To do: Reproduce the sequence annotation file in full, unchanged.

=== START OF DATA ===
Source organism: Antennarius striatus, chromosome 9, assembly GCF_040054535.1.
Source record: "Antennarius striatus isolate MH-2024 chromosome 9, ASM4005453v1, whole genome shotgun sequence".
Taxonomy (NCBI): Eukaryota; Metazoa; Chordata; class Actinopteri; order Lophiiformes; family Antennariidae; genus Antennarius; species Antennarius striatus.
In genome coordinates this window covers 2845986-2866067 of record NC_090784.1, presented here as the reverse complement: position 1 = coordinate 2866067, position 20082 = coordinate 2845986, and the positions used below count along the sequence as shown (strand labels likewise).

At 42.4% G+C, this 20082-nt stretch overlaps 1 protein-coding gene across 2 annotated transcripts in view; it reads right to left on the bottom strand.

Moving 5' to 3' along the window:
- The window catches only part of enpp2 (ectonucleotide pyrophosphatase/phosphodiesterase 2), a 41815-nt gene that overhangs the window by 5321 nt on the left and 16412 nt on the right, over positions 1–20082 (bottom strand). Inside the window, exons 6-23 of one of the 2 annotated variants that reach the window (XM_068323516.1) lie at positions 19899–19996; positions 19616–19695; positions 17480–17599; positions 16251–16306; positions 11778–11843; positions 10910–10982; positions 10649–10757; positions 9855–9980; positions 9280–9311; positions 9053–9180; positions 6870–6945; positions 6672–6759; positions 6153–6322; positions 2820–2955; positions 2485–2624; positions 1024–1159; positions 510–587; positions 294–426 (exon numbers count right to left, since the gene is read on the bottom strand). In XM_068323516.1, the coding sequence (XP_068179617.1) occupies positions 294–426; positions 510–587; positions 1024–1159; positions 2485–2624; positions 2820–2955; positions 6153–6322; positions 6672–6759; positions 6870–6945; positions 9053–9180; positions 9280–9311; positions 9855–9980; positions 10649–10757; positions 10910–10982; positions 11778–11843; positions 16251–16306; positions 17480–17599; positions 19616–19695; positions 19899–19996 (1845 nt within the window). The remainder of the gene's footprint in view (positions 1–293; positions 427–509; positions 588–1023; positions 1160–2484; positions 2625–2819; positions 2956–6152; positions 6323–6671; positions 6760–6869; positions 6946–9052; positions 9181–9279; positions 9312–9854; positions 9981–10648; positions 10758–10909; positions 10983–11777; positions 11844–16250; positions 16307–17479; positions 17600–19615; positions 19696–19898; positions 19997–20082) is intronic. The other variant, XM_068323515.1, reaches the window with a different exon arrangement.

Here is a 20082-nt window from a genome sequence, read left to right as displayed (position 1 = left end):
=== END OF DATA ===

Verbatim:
Source organism: Antennarius striatus, chromosome 9, assembly GCF_040054535.1.
Source record: "Antennarius striatus isolate MH-2024 chromosome 9, ASM4005453v1, whole genome shotgun sequence".
Taxonomy (NCBI): Eukaryota; Metazoa; Chordata; class Actinopteri; order Lophiiformes; family Antennariidae; genus Antennarius; species Antennarius striatus.
In genome coordinates this window covers 2845986-2866067 of record NC_090784.1, presented here as the reverse complement: position 1 = coordinate 2866067, position 20082 = coordinate 2845986, and the positions used below count along the sequence as shown (strand labels likewise).

At 42.4% G+C, this 20082-nt stretch overlaps 1 protein-coding gene across 2 annotated transcripts in view; it reads right to left on the bottom strand.

Moving 5' to 3' along the window:
- The window catches only part of enpp2 (ectonucleotide pyrophosphatase/phosphodiesterase 2), a 41815-nt gene that overhangs the window by 5321 nt on the left and 16412 nt on the right, over positions 1–20082 (bottom strand). Inside the window, exons 6-23 of one of the 2 annotated variants that reach the window (XM_068323516.1) lie at positions 19899–19996; positions 19616–19695; positions 17480–17599; positions 16251–16306; positions 11778–11843; positions 10910–10982; positions 10649–10757; positions 9855–9980; positions 9280–9311; positions 9053–9180; positions 6870–6945; positions 6672–6759; positions 6153–6322; positions 2820–2955; positions 2485–2624; positions 1024–1159; positions 510–587; positions 294–426 (exon numbers count right to left, since the gene is read on the bottom strand). In XM_068323516.1, the coding sequence (XP_068179617.1) occupies positions 294–426; positions 510–587; positions 1024–1159; positions 2485–2624; positions 2820–2955; positions 6153–6322; positions 6672–6759; positions 6870–6945; positions 9053–9180; positions 9280–9311; positions 9855–9980; positions 10649–10757; positions 10910–10982; positions 11778–11843; positions 16251–16306; positions 17480–17599; positions 19616–19695; positions 19899–19996 (1845 nt within the window). The remainder of the gene's footprint in view (positions 1–293; positions 427–509; positions 588–1023; positions 1160–2484; positions 2625–2819; positions 2956–6152; positions 6323–6671; positions 6760–6869; positions 6946–9052; positions 9181–9279; positions 9312–9854; positions 9981–10648; positions 10758–10909; positions 10983–11777; positions 11844–16250; positions 16307–17479; positions 17600–19615; positions 19696–19898; positions 19997–20082) is intronic. The other variant, XM_068323515.1, reaches the window with a different exon arrangement.

Here is a 20082-nt window from a genome sequence, read left to right as displayed (position 1 = left end):